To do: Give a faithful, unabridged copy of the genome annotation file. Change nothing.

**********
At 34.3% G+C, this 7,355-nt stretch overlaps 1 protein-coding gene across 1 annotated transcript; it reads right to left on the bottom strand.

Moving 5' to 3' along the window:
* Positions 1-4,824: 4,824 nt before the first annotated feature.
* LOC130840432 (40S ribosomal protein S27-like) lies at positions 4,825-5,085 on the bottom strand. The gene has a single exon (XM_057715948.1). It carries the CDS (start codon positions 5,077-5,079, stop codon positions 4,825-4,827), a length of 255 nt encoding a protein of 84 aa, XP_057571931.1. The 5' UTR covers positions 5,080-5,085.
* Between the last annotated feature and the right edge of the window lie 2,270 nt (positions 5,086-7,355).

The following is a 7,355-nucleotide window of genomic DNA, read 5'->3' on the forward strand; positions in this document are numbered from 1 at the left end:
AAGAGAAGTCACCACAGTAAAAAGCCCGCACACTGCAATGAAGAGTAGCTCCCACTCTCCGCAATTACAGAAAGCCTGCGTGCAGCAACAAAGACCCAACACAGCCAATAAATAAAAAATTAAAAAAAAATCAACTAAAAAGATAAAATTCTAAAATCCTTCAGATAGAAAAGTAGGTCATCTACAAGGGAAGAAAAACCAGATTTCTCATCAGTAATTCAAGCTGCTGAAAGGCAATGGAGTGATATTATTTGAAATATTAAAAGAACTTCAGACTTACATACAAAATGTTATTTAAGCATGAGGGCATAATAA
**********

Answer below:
At 34.3% G+C, this 7,355-nt stretch overlaps 1 protein-coding gene across 1 annotated transcript; it reads right to left on the bottom strand.

Moving 5' to 3' along the window:
* Positions 1-4,824: 4,824 nt before the first annotated feature.
* LOC130840432 (40S ribosomal protein S27-like) lies at positions 4,825-5,085 on the bottom strand. The gene has a single exon (XM_057715948.1). It carries the CDS (start codon positions 5,077-5,079, stop codon positions 4,825-4,827), a length of 255 nt encoding a protein of 84 aa, XP_057571931.1. The 5' UTR covers positions 5,080-5,085.
* Between the last annotated feature and the right edge of the window lie 2,270 nt (positions 5,086-7,355).

The following is a 7,355-nucleotide window of genomic DNA, read 5'->3' on the forward strand; positions in this document are numbered from 1 at the left end:
AAGAGAAGTCACCACAGTAAAAAGCCCGCACACTGCAATGAAGAGTAGCTCCCACTCTCCGCAATTACAGAAAGCCTGCGTGCAGCAACAAAGACCCAACACAGCCAATAAATAAAAAATTAAAAAAAAATCAACTAAAAAGATAAAATTCTAAAATCCTTCAGATAGAAAAGTAGGTCATCTACAAGGGAAGAAAAACCAGATTTCTCATCAGTAATTCAAGCTGCTGAAAGGCAATGGAGTGATATTATTTGAAATATTAAAAGAACTTCAGACTTACATACAAAATGTTATTTAAGCATGAGGGCATAATAA